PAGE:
When assessing the success of the Chindits’ missions, The Times of India concluded that Orde Wingate’s 3,000-man force had dealt the Imperial Japanese Army a deadly blow in the Burmese jungles, ripping the aura of Japanese invincibility to shreds while scoring significant triumphs over the invaders.
Propaganda is a wonderful thing.
The truth of the matter is that, while Wingate’s charges were able to disrupt Japanese communications and rail services to some degree, they weren’t nearly as successful as The Times of India made them out to be. It didn’t take long for the Japanese to figure out that these Long-Range Penetration groups were supplied solely from the air, and once they did, the soldiers searching for supply lines to attack were recalled and the hunt for the groups intensified significantly.
Towards the end of March (a little more than one month into the mission), the Chindits were recalled from Burma but, at this point, several of the groups (there were seven in total) were more than a 1,000 miles deep, and had an arduous journey of extraction ahead. And the return trip was more dangerous, with the Japanese in hot pursuit from both the front and rear.
One by one, each group crossed the Chindwin River and made their escapes. The group with Wingate was actually the first to reach safety. Three days later, Fergusson’s Column Five reached India with the Japanese just six hours behind them. The last of the Chindit groups (Column One), led by Lieutenant Dominic Neill, didn’t arrive until June 6, 1943. As they crossed the Chindwin, they were told that Japanese pursuers, which had been dogging them for days, were but thirty minutes behind. Operation Longcloth had ended.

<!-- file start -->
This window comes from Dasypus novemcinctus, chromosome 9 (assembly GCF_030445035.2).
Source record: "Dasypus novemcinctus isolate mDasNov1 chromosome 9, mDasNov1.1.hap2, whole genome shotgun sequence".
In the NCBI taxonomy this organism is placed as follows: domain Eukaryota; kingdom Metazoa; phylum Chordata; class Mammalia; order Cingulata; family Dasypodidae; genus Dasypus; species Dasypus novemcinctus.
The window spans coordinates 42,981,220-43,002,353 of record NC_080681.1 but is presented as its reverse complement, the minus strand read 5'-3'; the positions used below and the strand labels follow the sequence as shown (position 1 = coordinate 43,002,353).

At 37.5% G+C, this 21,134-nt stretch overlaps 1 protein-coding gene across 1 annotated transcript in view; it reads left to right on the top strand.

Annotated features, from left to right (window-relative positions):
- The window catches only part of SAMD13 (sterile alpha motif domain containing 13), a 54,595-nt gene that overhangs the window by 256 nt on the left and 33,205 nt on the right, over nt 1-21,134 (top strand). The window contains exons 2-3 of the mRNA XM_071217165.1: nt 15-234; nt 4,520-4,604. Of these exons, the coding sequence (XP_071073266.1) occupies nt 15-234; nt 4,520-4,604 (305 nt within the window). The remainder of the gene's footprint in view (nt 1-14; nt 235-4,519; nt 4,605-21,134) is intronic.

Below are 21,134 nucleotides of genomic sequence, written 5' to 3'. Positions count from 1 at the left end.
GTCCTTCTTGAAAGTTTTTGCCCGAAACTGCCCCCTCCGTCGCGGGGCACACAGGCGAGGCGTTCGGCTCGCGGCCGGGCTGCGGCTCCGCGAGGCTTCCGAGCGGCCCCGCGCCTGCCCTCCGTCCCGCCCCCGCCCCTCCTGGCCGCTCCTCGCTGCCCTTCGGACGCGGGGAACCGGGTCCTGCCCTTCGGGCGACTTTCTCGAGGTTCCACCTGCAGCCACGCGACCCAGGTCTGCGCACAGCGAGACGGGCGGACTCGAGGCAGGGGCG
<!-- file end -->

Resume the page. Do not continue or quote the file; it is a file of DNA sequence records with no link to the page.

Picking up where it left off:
Of the 3,000 men that began the expedition, fewer than 2,200 returned. And of those, only 600 were ever fit to serve in the military again. An estimated 205 Japanese soldiers had been killed. Neill, reading the newspaper accounts, probably chuckled at the reports as he said, “I killed a lot of lice…not too many Japs.” Mike Calvert’s Column Three probably saw the most action, and not all that much overall.
But in southeast Asia in 1943, any positive news was pounced on. In his book The Burma Road, Donovan Webster gives a good summation when he writes, “Still, having seeped into Burma, smashed a spoke of Japan’s defensive wheel, and emerged to tell about it, Orde Wingate and his Chindits – no matter what the reality – were heroes worldwide.” In fact, Prime Minister Churchill was so impressed with the results, fact or fiction, that he seriously considered putting Wingate in charge of all British and Indian troops in India. The idea was quickly (and probably wisely, given Wingate’s extreme eccentricity) quashed by senior commanders.
But the Chindits had proven that, given good supply logistics and extreme dedication to task, the Long-Range Penetration mission had potential, and Operation Longcloth was a mission that verified that potential.
Recommended Reading: The Burma Road